Brain Freeze

I have been thinking a lot recently about the optimal time in life to have one’s brain frozen with the hopes of having it revived in the future. Of course, the field of cryonics is still quite young, so the probability of having one’s brain revived from a frozen state any time in the near future is about as low as the detection of intelligent life elsewhere in the universe within the same limits (see this prior post, and this one), but that shouldn’t stop us from thinking about the particulars of the process. After all, both cryonics and SETI are high-yield scientific long-shots — they are not very likely to yield results at any given moment, but over a long period of time, the chance of discovery or appropriate technological development rises towards significance. At this point in time, though, there are, naturally, several issues that seem insurmountable. In the first, when organic tissue is frozen, ice crystals form that tear apart the tissue, which is particularly destructive for brain tissue. Even when the liquid in the tissue is replaced with antifreeze, we find that the soft neural tissues of a brain will fracture on the microscopic level, leaving the brain largely intact, but with enough micro-fracturing that resuscitation to the pre-freeze state is particularly unlikely. With current technology, it would be like going to bed one day healthy and waking up the next with severe Alzheimer’s. At this point, it’s unknown whether we will ever fully conquer that aspect of the cryonics process — doubtless we will find ways to reduce it, but, looking forward, what seems to be the best possibility for brain-fracture-repair lies in as-of-yet undeveloped nanotechnology. Theoretically, scientists of the future will be able to send microscopic robots through the thawed cryo-preserved tissue to somehow repair all the micro-fissures. Clearly, a solution that is still very much in the realm of science fiction.

However, aside from all the current technological shortcomings, the other aspect of cryonic preservation that is currently wanting rests in the window of a person’s life when their brain can be harvested and stored for future revival. In the present world we live in, taking a brain out of a person who is still alive constitutes either murder or, at the very least, assisted suicide (both of which are, not too surprisingly, illegal). In order to provide the best chances of future revival, then, cryonic specialists have to wait until a person has reached a stage of legal death, after which point the brain may be extracted, prepared (filled with anti-freeze), and inserted into a bath of liquid nitrogen for perpetual(?) preservation. There are downsides to this, naturally. In the first, the task for future cyonicists becomes much more difficult, in that they will have to bring people back from a suspended state of “mostly-dead” rather than from a suspended living state. The cryonics process might be so detrimental to the stored person, as well, that it would take the person from “mostly-dead” to “all-dead,” at which point there’s usually only one thing you can do…. The other major issue to this sort of treatment is that most people at the end of their lives do not have the brains that they did in their prime, and a number of my colleagues and friends have commented that they wouldn’t really want to have their life extended if it’s merely going to draw out the slow decline of their twilight years. (This criticism, naturally, does not apply for preservation after young deaths due to disease or trauma.) So, if end of life preservation is suboptimal, then when is the optimal time to decide to call it quits on current living and place your fate in the hands of future scientists (remembering, of course, that resuscitation from the cryo-preserved state is not a sure bet, and may turn out to be impossible or infeasible in the long run)?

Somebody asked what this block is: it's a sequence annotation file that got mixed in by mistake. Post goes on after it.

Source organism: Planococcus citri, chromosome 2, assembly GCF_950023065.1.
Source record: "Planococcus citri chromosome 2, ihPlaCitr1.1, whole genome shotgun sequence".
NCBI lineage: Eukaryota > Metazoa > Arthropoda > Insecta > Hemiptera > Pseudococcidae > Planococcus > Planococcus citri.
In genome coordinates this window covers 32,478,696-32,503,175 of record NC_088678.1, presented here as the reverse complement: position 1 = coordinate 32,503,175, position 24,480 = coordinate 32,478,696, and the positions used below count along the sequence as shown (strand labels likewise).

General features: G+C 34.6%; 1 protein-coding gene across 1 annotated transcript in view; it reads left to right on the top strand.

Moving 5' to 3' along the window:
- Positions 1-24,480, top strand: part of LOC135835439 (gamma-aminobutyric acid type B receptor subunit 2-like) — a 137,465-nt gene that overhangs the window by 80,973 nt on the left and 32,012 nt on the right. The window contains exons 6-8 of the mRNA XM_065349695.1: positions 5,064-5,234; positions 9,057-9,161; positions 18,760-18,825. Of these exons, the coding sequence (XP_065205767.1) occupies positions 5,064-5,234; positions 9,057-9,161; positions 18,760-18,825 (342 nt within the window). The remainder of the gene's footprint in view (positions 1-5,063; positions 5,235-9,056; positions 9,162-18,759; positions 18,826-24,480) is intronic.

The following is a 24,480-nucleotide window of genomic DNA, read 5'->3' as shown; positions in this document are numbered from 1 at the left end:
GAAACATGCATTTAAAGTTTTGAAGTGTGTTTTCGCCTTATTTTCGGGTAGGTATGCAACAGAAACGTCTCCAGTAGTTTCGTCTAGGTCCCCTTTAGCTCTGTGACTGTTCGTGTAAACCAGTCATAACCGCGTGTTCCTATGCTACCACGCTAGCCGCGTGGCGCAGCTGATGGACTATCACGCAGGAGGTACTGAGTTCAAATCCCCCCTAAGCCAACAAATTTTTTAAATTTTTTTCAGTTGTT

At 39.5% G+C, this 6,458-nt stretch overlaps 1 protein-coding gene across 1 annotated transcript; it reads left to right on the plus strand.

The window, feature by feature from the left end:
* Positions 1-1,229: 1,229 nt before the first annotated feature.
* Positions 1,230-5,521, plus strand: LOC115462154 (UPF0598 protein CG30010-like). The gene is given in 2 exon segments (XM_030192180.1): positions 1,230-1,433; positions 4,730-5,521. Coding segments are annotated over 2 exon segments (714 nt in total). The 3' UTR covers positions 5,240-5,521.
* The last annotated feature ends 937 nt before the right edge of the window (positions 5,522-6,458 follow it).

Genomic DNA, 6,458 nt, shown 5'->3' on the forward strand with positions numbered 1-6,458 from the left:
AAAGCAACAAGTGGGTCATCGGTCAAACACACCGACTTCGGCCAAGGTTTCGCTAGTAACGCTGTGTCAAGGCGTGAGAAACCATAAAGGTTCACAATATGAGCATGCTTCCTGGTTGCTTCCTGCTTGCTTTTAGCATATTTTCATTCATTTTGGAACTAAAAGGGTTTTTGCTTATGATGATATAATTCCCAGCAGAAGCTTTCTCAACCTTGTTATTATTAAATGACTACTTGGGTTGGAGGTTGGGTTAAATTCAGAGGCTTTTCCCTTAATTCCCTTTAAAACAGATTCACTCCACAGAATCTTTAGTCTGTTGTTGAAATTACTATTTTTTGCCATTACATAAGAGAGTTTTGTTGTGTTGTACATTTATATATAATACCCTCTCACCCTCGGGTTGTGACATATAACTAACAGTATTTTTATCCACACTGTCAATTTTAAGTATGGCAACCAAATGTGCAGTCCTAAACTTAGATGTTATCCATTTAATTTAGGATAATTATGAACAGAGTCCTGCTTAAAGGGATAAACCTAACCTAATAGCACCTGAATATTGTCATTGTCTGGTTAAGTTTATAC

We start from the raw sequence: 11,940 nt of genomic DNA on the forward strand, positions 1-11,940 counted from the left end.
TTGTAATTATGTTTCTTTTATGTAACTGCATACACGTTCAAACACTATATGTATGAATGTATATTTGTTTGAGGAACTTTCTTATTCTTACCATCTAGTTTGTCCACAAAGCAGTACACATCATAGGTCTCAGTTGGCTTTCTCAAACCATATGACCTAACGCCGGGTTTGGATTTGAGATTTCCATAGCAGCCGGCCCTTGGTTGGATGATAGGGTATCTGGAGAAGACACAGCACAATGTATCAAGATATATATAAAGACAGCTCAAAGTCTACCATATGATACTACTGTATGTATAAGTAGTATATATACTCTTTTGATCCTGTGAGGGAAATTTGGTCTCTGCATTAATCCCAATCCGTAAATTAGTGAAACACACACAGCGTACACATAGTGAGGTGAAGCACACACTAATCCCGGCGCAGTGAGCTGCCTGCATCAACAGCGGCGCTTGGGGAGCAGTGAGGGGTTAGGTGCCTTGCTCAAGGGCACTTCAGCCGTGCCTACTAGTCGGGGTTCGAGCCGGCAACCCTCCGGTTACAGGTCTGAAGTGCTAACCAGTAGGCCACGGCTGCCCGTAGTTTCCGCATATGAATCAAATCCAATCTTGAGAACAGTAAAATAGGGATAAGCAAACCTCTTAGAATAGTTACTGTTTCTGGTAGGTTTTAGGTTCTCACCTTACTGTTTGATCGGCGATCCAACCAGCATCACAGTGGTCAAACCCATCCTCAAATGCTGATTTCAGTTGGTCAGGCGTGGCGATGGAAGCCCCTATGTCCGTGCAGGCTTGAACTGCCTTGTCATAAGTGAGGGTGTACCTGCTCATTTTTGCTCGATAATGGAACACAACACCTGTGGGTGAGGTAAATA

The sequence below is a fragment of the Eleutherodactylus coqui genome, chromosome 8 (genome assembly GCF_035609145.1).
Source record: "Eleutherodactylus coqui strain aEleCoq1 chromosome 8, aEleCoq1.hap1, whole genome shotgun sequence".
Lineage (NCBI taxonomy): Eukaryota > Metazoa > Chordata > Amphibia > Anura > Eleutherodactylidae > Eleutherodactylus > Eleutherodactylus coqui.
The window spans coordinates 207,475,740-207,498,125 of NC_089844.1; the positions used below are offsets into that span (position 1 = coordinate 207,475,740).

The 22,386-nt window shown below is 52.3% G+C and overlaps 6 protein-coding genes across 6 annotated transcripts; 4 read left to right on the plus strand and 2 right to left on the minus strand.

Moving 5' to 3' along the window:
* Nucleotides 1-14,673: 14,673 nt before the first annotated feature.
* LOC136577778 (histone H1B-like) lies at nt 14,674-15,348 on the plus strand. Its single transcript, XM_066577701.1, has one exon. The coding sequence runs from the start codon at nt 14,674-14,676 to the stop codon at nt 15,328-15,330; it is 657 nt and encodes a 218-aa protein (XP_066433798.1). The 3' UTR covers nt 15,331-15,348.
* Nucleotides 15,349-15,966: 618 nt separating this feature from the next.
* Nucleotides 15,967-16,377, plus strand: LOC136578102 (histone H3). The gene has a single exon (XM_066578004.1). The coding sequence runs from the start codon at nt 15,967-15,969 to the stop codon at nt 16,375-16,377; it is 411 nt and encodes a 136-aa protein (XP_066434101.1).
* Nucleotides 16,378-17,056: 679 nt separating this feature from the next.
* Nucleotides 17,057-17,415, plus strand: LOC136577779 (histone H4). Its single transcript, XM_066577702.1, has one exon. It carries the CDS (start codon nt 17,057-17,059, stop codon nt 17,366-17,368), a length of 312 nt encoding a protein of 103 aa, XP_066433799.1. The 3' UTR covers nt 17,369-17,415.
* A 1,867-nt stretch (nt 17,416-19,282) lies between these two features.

There is no easy answer to that question. We’re essentially dealing with a situation of maximization of utility on a piecewise function where half of the variables are unknown and the other half are highly subjective. So, let’s look at it piece by piece —